Derivatives also create a daisy-chain risk that is akin to the risk run by insurers or reinsurers that lay off much of their business with others. In both cases, huge receivables from many counter-parties tend to build up over time.

A participant may see himself as prudent, believing his large credit exposures to be diversified and therefore not dangerous. However under certain circumstances, an exogenous event that causes the receivable from Company A to go bad will also affect those from companies B through Z.

Large amounts of risk, particularly credit risk, have become concentrated in the hands of relatively few derivatives dealers, who in addition trade extensively with one other. The troubles of one could quickly infect the others.

Beyond that, other types of derivatives severely curtail the ability of regulators to curb leverage and generally get their arms around the risk profiles of banks, insurers and other financial institutions. Similarly, even experienced investors and analysts encounter major problems in analyzing the financial condition of firms that are heavily involved with derivatives contracts.

The derivatives genie is now well out of the bottle, and these instruments will almost certainly multiply in variety and number until some event makes their toxicity clear. Central banks and governments have so far found no effective way to control, or even monitor, the risks posed by these contracts. In my view, derivatives are financial weapons of mass destruction, carrying dangers that, while now latent, are potentially lethal.

Buffett boosts Goldman Sachs with $5-billion investment (2008)
Warren Buffett to the rescue: His Berkshire Hathaway Inc. agreed today to invest $5 billion in Goldman Sachs Group via a purchase of preferred stock.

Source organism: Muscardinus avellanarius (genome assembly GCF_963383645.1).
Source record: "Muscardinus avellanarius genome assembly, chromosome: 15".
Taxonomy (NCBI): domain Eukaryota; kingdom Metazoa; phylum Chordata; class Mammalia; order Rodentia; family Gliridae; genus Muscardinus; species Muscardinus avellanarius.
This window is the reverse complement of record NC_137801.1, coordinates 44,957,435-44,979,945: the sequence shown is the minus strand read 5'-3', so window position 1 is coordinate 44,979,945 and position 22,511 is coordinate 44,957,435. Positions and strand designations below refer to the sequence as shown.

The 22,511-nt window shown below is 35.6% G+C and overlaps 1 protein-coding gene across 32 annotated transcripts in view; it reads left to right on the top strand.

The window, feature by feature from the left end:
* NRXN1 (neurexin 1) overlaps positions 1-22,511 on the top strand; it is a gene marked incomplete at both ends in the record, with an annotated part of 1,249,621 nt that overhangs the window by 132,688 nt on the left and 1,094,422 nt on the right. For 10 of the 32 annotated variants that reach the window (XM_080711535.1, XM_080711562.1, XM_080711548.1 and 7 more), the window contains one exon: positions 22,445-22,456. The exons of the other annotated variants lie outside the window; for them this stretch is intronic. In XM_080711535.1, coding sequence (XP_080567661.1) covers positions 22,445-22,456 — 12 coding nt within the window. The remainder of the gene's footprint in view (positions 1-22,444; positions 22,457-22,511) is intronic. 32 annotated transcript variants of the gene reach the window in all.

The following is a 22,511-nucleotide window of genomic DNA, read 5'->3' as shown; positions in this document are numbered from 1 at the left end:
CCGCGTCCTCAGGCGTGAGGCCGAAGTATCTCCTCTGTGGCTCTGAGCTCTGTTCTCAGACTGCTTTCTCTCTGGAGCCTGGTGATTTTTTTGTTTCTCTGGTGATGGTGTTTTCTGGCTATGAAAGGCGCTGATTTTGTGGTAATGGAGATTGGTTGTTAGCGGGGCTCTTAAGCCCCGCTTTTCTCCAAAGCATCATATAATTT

Berkshire also will get warrants to buy up to $5 billion of Goldman common shares.

The deal, announced after markets closed, amounts to a huge vote of confidence by Buffett in the investment banking titan, at a time when investors remain spooked about the future of Wall Street.

"Goldman Sachs is an exceptional institution," Buffett said in a statement.

Buffett will earn a hefty 10% dividend yield on his preferred shares. The warrants, which are immediately exercisable, have a strike price of $115 a share.

The deal has given Goldman’s shares a pop in after-hours trading, to $135.87. The stock had gained $4.27 to $125.05 in regular trading, after falling as low as $113.
Goldman was down 15 points at $145 at last Friday's close (April 30).

The Buffett-Blankfein Alliance (current)
Goldman Sachs shares should pop Monday morning on the unambiguous support of America’s most renowned investor, Warren Buffett.

According to a Belgian fund manager who worked for seven years for Goldman in London, and who just arrived here in Pasadena for the Value Investing Congress this week, Goldman Sachs ( GS - news - people ) has an intrinsic book value of $111 a share and that book value should rise at least to $132 a share over the next six months unless disaster strikes.
Goldman Sachs has mounting legal woes
Shares of Goldman (GS, Fortune 500) have plunged 21% since the SEC first revealed its fraud allegations, including a 9% drop on Friday as news of the federal criminal probe prompted a pair of analysts to cut their rating on the firm.